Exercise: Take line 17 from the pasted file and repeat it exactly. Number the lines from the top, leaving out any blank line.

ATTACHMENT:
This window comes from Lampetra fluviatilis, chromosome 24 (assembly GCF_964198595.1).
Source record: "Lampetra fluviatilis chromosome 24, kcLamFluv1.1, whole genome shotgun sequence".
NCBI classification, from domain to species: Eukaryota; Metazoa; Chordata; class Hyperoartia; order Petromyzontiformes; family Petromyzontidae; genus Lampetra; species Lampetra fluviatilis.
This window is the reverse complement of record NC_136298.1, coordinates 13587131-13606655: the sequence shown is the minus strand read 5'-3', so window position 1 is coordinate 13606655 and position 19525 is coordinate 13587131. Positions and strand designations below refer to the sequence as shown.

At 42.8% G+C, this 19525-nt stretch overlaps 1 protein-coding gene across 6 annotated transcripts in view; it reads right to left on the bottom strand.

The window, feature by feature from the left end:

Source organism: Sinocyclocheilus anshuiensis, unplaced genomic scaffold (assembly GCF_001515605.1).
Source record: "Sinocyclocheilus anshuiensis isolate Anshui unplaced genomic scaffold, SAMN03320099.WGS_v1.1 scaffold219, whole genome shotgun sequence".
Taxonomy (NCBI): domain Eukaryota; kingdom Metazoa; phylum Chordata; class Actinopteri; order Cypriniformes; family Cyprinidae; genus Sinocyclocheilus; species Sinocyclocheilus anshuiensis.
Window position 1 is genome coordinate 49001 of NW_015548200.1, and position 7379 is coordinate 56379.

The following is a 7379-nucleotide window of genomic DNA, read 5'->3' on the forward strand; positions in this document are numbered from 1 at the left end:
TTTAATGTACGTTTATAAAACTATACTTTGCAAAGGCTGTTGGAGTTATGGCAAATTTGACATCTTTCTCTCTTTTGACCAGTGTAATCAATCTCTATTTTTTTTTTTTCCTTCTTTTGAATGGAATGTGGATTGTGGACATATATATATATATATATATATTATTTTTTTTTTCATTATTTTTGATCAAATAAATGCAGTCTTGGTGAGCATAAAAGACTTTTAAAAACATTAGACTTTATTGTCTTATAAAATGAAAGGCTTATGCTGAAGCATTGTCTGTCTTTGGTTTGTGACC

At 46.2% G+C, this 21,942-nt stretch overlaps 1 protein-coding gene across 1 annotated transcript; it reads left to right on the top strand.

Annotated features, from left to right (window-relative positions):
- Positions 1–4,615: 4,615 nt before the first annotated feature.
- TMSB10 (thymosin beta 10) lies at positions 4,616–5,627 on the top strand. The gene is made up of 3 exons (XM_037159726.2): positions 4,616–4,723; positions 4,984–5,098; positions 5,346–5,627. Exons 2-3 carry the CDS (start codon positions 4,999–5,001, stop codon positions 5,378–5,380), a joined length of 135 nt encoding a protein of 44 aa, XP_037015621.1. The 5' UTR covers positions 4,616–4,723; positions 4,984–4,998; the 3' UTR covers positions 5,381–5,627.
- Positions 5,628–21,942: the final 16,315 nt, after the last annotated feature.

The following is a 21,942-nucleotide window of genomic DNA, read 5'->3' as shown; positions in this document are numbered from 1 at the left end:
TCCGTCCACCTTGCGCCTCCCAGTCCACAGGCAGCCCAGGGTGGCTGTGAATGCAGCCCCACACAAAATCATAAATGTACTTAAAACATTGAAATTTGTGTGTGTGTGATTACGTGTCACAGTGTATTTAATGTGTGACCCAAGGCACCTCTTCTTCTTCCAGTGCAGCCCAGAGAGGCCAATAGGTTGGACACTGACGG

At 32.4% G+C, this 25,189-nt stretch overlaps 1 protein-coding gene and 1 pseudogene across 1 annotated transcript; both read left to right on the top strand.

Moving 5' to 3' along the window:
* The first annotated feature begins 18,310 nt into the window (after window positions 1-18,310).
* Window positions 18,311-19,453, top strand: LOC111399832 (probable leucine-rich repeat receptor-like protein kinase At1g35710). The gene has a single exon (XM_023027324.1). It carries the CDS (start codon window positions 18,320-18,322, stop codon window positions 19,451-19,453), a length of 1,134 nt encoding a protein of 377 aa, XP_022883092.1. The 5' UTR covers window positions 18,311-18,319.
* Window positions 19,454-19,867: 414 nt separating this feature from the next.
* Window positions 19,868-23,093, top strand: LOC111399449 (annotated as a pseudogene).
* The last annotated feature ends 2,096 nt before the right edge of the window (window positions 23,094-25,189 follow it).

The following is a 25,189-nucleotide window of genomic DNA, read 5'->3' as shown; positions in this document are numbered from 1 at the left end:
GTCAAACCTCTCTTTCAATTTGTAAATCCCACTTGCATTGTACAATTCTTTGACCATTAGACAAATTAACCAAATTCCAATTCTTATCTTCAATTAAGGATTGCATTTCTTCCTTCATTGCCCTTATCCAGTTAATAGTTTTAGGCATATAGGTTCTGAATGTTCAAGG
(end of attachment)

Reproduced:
- Positions 5,628–21,942: the final 16,315 nt, after the last annotated feature.